LACPA's 2016 Presidential Theme

Professional Advocacy: Do a Lot by Doing a Little More.
Lisa Osborn, Psy.D.

Photo of Dr. Lisa OsbornOnce again, it is time for the annual issue of The Los Angeles Psychologist devoted to professional advocacy. We are now in our fifth year, which I find very hard to believe. Where has the time gone? Again, I would like to offer my expression of gratitude to the Editorial Board and LACPA Board of Directors for their commitment to the vital importance of professional advocacy to our profession and providing a forum in which to continue to educate and inspire our membership.

This year, I write this column wearing two hats. One hat is that of LACPA’s Local Advocacy Network (LAN) representative (formerly named Government Affairs Chair or GAC) and Guest Editor. The other hat is that of LACPA’s President-Elect. In that role, it is our organization’s tradition that in this issue, the President-Elect introduces him or herself and their presidential theme for the upcoming year. If you guessed that my presidential theme would have something to do with professional advocacy, you guessed correctly. But first, let me explain what I mean by professional advocacy because it has a broader meaning than just governmental or legislative advocacy. To be effective in advocating for our profession, we must address three different and equally important groups: the public, business and industry, as well as governmental and regulatory bodies.

Many LACPA members already do their share in advocating for our profession, while others have not yet found a way to contribute in this arena. In my presidential year, I will be urging LACPA members to find a way to advocate for our profession through one of the avenues outlined and to just do a little more than they are currently doing. The idea is that if we all do just a little more (with regard to professional advocacy) than we are doing now, collectively it will make a big difference to our profession. Hence, my presidential theme is going to be Professional Advocacy: Do a Lot by Doing a Little More.

Whatever your current advocacy activity level, I know we are all very busy. So, for those of you who might need some ideas about how to contribute, here are some suggestions:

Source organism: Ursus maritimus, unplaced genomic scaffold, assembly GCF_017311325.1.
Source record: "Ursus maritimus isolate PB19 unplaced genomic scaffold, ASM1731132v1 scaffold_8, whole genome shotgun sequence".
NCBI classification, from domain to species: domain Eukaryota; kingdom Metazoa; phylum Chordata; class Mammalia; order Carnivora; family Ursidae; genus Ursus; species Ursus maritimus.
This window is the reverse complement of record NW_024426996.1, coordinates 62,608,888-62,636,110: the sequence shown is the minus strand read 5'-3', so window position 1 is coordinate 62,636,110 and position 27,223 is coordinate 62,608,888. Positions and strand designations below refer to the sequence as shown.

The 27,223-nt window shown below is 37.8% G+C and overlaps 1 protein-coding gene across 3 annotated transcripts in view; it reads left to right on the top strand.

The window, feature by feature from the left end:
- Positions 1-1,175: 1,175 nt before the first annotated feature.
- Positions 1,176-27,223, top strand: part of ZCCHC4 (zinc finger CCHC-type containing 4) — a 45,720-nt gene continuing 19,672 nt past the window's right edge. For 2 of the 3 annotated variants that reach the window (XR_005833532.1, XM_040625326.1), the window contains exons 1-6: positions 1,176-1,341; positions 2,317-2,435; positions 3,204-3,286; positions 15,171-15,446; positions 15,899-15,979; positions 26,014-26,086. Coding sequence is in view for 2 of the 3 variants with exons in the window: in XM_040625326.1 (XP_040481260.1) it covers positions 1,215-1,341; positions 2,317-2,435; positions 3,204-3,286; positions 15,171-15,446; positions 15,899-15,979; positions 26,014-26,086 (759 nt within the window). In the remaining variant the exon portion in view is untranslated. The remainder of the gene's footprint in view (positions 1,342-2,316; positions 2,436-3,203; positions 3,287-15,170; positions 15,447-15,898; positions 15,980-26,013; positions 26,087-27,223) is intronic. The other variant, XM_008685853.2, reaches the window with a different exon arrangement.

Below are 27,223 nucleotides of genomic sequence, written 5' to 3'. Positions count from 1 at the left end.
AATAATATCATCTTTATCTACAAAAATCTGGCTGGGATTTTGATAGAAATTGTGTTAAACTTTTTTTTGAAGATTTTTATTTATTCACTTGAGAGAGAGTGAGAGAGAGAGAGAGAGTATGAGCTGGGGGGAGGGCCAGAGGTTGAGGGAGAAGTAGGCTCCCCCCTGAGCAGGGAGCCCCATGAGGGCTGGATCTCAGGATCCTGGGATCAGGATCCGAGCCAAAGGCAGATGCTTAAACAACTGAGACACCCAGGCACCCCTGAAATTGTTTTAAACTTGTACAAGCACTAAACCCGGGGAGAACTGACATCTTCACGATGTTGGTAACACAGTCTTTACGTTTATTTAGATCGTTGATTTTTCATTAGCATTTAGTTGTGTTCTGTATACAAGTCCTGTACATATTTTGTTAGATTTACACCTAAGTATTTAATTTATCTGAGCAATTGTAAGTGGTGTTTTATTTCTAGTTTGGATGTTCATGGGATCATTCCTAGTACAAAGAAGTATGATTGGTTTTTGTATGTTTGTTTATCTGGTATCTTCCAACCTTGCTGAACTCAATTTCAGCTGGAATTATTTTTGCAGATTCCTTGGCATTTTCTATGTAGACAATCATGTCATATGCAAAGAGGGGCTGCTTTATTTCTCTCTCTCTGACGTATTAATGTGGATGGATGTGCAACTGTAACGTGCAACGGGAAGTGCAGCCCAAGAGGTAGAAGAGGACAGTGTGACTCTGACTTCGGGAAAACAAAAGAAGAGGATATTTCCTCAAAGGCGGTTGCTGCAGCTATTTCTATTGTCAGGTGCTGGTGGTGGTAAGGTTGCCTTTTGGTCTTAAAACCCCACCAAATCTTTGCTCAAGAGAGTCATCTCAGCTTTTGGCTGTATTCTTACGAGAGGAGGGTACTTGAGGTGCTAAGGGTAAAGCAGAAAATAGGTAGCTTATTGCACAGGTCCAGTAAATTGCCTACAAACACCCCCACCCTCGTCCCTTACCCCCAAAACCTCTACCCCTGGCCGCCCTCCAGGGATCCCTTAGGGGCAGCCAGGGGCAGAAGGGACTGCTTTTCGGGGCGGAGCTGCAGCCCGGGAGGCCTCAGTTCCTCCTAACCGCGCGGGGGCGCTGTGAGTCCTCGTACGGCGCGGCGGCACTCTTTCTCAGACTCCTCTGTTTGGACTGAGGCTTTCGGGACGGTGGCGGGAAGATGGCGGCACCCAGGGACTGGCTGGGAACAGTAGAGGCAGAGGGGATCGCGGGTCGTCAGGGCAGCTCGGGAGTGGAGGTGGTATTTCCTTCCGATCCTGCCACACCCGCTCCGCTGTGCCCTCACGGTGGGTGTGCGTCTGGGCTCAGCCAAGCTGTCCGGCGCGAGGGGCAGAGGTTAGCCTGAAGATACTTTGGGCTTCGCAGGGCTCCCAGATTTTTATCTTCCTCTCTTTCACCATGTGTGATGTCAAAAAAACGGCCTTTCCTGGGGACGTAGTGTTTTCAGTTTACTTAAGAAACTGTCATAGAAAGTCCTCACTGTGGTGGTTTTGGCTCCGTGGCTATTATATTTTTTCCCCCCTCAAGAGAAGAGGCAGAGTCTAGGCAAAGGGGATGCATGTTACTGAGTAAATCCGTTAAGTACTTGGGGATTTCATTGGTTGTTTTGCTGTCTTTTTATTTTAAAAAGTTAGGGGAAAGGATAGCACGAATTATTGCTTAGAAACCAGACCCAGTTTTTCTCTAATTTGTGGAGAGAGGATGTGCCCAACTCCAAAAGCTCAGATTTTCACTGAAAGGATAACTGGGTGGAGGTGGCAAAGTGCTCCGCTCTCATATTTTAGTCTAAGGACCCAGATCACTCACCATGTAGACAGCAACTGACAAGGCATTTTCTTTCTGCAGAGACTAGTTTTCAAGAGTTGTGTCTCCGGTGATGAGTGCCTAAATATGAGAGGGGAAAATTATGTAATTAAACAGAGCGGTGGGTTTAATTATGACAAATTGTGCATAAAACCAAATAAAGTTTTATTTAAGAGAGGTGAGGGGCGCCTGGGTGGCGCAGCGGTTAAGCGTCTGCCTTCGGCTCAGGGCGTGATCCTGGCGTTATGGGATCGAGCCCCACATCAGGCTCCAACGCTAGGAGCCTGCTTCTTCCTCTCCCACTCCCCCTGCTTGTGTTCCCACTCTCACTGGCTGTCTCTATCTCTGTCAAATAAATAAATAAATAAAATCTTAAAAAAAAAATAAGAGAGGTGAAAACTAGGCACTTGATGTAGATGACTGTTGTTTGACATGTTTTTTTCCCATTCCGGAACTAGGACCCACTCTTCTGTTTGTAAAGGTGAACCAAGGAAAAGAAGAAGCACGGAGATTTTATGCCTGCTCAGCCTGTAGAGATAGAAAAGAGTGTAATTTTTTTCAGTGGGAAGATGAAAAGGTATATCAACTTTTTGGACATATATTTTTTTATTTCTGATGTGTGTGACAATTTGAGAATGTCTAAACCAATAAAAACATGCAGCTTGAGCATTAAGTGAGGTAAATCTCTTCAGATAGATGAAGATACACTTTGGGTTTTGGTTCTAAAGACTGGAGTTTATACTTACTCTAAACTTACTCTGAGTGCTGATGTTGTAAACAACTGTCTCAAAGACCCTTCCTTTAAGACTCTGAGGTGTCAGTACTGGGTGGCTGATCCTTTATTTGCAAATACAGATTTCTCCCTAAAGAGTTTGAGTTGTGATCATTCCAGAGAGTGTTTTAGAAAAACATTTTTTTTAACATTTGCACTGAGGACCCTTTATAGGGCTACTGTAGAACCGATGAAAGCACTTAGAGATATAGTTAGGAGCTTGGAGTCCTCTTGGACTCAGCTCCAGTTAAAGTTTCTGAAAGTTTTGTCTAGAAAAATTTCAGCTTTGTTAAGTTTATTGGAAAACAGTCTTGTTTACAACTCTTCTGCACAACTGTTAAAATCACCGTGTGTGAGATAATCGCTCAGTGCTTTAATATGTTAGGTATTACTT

· Join the California Psychological Association (CPA) if you are not already a member. CPA is the only organization that protects our license to practice in California. Our license to practice is regulated at the state, not the national level.

· Give money to the CPA Political Action Committee (PAC), a necessary component of political advocacy.

· Become a legislative advocacy grassroots volunteer. Join other members to visit legislators in their districts, write letters or make phone calls when asked, and/or attend a political fundraiser, etc.

· Participate in LACPA’s Public Education Committee or join LACPA’s LAN.

· Join efforts to reach out to businesses through CPA’s Psychologically Healthy Workplace program.

Now, on to the other hat. I hope you are continuing to enjoy the Daily LAN news articles forwarded to the listserv from the California Psychological Association on current events

affecting our profession. In September, LACPA together with the San Gabriel Valley Psychological Association and the Orange County Psychological hosted its second annual fundraiser to support the California Psychological Association’s Political Action Committee (CPA-PAC). At this event, we heard from psychologist advocates Doug Haldeman, Ph.D., and Caron Post, Ph.D., and Amanda Levy, Director of Government Affairs for CPA. Drs. Haldeman and Post shared how they followed their personal passions to help shape public policies that advance the practice of psychology. It was truly inspiring to hear how each of them got their start in advocacy and how it has not only enriched both their careers but their lives in general. At this event, we raised just over $2,000 for the CPA-PAC. We are very proud of this amount and look forward to continuing to cultivate our collective support of the CPA-PAC in Southern California.

The articles in this issue focus on some of the top policy issues concerning California’s psychologists. In “California Psychologists Should Know about SB 479, the Behavior Analyst Licensure Bill” Alan Lincoln, Ph.D., MSCP, BCBA-D, boils down the salient parts of this bill for us and tells us why psychologists should support it with one important caveat. Still making up your mind on where you stand regarding prescriptive authority for psychologists? You’ll enjoy Beth Rom-Reimer, Ph.D.’s, “Prescriptive Authority for Psychologists: An Illinois Perspective”, where she details the need for psychologists to prescribe psychiatric medication and the training and education requirements of their law. Haven’t yet been compelled to make a gift to either of our profession’s Political Action Committees (PACs)? In “Why You Should Back the PAC,” I review the basics about political giving, how it works in our profession and make the case for all of us to get on board with a gift. In our off topic article, “How’s Everything? Good?”: Chronic Illness and Social Disconnection in Everyday Life”, Jeff Tirengel, Psy.D., MPH, explores the interpersonal consequences of chronic health conditions and what kinds of communication help to heal and soothe.

Next year, LACPA’s Past-President David Laramie, Ph.D., who also shares with me a passion for advocacy, will be stepping into the role as LAN Chair for LACPA. For information about getting involved in LACPA’s Local Advocacy Network Committee, please contact him at: [email protected].

I hope you enjoy the issue and look forward to serving as your president in 2016.

Do a lot by doing a little more

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